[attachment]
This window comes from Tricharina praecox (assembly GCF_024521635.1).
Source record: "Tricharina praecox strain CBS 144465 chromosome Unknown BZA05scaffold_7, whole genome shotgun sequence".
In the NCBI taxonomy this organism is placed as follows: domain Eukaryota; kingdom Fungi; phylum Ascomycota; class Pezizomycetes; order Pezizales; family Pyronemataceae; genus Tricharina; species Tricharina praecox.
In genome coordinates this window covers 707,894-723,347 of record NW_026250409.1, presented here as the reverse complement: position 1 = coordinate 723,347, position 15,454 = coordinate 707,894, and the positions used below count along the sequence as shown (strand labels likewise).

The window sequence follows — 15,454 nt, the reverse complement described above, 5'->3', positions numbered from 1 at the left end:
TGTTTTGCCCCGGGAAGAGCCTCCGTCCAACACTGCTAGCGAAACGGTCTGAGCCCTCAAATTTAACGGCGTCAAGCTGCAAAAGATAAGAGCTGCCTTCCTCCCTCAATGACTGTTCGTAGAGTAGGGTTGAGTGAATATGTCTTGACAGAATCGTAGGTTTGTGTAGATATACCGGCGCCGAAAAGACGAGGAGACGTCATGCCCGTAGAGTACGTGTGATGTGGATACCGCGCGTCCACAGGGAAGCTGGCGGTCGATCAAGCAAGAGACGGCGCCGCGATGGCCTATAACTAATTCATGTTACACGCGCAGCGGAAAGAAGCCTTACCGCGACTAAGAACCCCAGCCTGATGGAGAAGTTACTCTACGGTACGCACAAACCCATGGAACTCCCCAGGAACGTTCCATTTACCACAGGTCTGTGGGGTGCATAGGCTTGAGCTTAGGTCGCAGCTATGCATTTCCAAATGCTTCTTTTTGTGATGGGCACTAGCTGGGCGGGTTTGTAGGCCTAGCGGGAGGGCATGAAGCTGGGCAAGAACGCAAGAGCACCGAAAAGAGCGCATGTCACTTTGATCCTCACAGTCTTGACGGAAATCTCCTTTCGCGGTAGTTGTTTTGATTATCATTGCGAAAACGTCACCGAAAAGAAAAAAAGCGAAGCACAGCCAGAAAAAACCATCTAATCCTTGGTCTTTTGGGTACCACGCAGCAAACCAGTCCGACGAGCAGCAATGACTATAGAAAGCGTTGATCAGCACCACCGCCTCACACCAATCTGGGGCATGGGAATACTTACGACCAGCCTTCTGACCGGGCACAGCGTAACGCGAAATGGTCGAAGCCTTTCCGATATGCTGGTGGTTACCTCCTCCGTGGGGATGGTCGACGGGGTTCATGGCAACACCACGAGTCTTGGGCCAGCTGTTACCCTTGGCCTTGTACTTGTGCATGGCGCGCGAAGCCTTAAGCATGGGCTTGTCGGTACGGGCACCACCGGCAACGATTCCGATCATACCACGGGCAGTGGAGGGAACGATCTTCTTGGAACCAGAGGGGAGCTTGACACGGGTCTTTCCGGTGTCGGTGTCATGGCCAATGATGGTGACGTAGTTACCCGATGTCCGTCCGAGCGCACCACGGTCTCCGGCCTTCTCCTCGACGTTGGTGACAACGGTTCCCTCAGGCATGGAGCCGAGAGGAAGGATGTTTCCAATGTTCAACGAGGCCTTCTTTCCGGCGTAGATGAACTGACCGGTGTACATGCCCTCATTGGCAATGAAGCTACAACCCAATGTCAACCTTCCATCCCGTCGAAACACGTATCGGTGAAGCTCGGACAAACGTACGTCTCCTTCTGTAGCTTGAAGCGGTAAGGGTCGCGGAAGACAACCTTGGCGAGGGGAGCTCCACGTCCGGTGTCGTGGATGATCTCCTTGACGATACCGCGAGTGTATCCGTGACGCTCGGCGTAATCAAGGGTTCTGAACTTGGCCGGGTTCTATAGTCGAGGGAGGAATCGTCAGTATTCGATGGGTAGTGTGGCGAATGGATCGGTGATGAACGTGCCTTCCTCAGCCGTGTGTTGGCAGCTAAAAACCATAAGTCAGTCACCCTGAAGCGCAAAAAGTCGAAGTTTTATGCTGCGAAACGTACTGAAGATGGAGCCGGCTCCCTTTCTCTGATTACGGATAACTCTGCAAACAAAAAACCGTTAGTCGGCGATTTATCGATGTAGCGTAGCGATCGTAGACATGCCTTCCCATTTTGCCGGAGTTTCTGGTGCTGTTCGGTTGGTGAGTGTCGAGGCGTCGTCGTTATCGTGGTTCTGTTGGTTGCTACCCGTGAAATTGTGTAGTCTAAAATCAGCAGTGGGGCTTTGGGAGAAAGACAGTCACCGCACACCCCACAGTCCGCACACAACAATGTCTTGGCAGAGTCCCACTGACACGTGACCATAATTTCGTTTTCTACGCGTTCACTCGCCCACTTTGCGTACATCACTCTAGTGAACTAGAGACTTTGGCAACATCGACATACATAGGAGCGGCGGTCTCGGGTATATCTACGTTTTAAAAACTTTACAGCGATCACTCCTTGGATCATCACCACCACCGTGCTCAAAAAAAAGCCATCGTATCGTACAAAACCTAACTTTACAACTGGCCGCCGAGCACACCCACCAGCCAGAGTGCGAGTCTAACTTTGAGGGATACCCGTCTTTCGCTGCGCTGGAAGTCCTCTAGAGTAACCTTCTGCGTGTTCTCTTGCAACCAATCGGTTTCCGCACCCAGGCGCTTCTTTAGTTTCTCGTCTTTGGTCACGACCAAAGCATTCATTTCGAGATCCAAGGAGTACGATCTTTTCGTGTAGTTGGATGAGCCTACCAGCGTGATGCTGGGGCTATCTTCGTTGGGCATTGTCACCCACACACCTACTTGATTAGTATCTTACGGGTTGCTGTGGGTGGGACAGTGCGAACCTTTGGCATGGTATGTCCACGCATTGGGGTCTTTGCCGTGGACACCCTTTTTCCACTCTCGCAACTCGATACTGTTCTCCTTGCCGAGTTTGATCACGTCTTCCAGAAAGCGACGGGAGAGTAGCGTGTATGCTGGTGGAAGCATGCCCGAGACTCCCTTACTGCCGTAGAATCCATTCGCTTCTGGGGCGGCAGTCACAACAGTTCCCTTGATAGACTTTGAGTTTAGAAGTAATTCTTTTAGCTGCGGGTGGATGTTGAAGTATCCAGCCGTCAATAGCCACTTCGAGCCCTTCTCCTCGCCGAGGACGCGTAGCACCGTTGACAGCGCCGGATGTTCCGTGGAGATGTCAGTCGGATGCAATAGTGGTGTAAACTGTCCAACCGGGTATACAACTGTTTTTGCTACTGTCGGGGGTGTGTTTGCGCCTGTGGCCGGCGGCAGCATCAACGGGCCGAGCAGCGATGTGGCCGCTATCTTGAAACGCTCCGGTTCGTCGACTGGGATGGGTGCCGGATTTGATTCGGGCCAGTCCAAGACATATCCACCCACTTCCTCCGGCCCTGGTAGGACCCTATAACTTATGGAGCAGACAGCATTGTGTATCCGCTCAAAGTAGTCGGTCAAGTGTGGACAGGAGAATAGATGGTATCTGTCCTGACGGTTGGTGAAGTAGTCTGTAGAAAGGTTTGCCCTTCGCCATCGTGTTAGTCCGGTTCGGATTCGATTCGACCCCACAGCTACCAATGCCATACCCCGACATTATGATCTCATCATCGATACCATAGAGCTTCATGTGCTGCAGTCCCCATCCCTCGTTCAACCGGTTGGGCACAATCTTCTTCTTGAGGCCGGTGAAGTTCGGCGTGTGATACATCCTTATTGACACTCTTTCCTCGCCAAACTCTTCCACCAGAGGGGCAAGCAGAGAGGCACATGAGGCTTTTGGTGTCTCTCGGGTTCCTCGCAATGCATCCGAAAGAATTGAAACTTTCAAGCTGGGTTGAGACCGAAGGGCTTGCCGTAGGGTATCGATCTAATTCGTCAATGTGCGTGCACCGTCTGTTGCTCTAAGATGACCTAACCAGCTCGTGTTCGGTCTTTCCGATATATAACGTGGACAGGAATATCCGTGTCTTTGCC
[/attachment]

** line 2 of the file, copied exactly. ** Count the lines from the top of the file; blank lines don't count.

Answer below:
Source record: "Tricharina praecox strain CBS 144465 chromosome Unknown BZA05scaffold_7, whole genome shotgun sequence".